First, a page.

In the closing credits of “The Death of Stalin,” his successor Malenkov, played by Jeffrey Tambor fades from the screen, another casualty in the battle for power after Stalin’s death.
Stalin henchman Beria was a brutal schemer and Malenkov his useful idiot. Beria, played by blustering and blistering British stage veteran Simon Russell Peale, ends up executed in “Murder on the Orient Express” fashion and a cunning Kruschev, played by a perpetually exasperated Steve Buscemi, emerged to become leader of the Soviet Union from 1953 to 1964.
“Stalin,” by “Veep” creator Armando Ianucci is a comically arsenic recreation of this episode.
It offers “Airplane!”-deadpan physical comedy, as Politburo members bicker while carrying a dead-as-a-parrot Stalin from library to bedroom; or as a Moscow radio producer scrambles to re-stage a concert Stalin has just heard that was unrecorded.
“No one will be killed,” he says uncertainly as he reassembles the audience and orchestra.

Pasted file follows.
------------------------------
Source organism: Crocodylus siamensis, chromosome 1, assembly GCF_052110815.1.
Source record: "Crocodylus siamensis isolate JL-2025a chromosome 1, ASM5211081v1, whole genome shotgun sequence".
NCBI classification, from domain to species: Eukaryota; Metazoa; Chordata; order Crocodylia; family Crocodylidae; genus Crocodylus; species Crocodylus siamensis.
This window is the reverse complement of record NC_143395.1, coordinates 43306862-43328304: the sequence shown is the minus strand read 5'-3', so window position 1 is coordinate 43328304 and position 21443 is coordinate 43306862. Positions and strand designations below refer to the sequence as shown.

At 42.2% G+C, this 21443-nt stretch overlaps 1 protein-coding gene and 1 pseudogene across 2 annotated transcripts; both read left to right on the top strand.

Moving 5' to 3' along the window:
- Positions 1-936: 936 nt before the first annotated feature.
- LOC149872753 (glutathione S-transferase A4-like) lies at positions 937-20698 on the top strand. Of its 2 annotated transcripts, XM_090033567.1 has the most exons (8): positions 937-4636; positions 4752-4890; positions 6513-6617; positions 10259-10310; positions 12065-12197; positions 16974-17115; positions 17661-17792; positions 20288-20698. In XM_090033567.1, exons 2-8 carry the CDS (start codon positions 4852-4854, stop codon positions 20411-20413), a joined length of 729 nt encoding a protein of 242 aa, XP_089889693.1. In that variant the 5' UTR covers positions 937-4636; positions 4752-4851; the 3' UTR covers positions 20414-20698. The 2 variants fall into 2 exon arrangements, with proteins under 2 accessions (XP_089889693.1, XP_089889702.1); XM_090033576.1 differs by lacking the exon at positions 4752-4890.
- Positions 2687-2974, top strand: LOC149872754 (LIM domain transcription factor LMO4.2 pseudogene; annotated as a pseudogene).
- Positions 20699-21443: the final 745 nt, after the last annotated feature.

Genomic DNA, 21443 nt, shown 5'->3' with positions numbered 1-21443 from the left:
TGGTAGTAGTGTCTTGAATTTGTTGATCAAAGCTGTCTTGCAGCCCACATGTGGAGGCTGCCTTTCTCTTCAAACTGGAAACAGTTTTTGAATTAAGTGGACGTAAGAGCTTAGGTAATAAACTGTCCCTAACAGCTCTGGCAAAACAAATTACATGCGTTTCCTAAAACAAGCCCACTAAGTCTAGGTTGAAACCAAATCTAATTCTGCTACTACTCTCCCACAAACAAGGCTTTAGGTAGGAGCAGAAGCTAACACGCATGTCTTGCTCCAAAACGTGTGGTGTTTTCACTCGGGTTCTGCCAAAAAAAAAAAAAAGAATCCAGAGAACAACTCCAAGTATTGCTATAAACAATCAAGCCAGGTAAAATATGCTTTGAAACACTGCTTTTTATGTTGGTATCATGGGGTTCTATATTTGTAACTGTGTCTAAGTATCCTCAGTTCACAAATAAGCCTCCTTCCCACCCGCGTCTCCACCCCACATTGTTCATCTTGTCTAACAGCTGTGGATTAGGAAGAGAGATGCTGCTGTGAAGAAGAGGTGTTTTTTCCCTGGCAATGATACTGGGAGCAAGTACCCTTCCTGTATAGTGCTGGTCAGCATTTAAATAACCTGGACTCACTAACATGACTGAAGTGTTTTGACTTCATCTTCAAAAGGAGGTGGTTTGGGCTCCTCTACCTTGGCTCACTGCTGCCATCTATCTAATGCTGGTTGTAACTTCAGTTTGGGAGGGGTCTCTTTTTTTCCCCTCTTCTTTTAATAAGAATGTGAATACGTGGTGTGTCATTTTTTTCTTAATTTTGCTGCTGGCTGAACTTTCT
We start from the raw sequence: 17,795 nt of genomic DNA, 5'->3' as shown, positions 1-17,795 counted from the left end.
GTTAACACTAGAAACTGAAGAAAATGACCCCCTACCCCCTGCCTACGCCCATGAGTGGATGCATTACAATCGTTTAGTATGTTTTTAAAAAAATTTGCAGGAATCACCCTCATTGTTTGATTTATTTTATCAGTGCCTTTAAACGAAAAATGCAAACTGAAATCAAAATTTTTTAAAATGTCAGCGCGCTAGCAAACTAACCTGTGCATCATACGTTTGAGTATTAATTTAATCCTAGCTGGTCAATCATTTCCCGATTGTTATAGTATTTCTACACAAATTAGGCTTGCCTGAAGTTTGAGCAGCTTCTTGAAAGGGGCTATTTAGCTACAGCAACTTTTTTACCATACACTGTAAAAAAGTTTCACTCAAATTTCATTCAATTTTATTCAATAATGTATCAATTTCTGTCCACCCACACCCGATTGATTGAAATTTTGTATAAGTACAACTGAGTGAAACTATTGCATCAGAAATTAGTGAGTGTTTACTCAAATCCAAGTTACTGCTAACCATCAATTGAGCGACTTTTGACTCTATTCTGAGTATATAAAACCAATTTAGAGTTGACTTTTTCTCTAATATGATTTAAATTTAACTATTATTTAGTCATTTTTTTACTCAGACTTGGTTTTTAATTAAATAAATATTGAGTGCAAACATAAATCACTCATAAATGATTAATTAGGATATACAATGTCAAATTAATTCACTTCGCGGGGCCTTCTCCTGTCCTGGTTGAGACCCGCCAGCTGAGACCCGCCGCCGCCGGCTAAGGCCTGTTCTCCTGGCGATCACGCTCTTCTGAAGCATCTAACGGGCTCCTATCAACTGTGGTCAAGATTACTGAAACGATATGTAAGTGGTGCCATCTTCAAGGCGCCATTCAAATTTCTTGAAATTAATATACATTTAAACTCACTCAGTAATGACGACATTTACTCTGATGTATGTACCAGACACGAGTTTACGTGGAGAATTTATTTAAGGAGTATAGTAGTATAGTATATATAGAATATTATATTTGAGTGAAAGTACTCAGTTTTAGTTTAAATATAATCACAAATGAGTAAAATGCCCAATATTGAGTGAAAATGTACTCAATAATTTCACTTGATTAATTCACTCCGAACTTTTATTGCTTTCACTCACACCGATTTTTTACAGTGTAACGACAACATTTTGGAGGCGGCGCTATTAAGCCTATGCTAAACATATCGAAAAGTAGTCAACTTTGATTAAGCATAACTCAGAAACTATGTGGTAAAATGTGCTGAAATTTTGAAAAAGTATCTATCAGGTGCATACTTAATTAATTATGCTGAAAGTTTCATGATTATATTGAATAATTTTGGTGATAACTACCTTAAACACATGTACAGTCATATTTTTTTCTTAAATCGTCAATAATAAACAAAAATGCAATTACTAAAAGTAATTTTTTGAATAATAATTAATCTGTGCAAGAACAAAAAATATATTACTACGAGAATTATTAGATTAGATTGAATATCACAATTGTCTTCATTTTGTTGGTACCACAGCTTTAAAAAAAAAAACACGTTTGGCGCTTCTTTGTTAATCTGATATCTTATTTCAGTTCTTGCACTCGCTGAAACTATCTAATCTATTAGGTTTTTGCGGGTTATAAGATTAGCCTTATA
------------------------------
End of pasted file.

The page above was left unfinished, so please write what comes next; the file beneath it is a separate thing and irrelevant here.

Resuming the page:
Too there is “Sopranos” caliber ruthlessness, especially by pedophile and torturer Beria.
The combination suggests a Monty Python remake of “The Godfather.”
It is timely as well. They were basically gangsters, some less hardcore than others, and Putin and his fair and free elections are made in their image. And the way that Tambor, who has a significant role but is tainted by a sexual harassment scandal, was eliminated from the film’s promotional materials (see above image) is Soviet revisionism at its best.
It is all filtered through a selfish and sycophantic political prism familiar from “Veep” which like “Stalin” is merely an exaggeration of the truth.Tags: Amando Ianucci, Beria, Death of Stalin, Godfather, Jeffrey Tambor, Kruschev, Malenkov, Monty Python, Sopranos, Steve Buscemi, Veep Posted by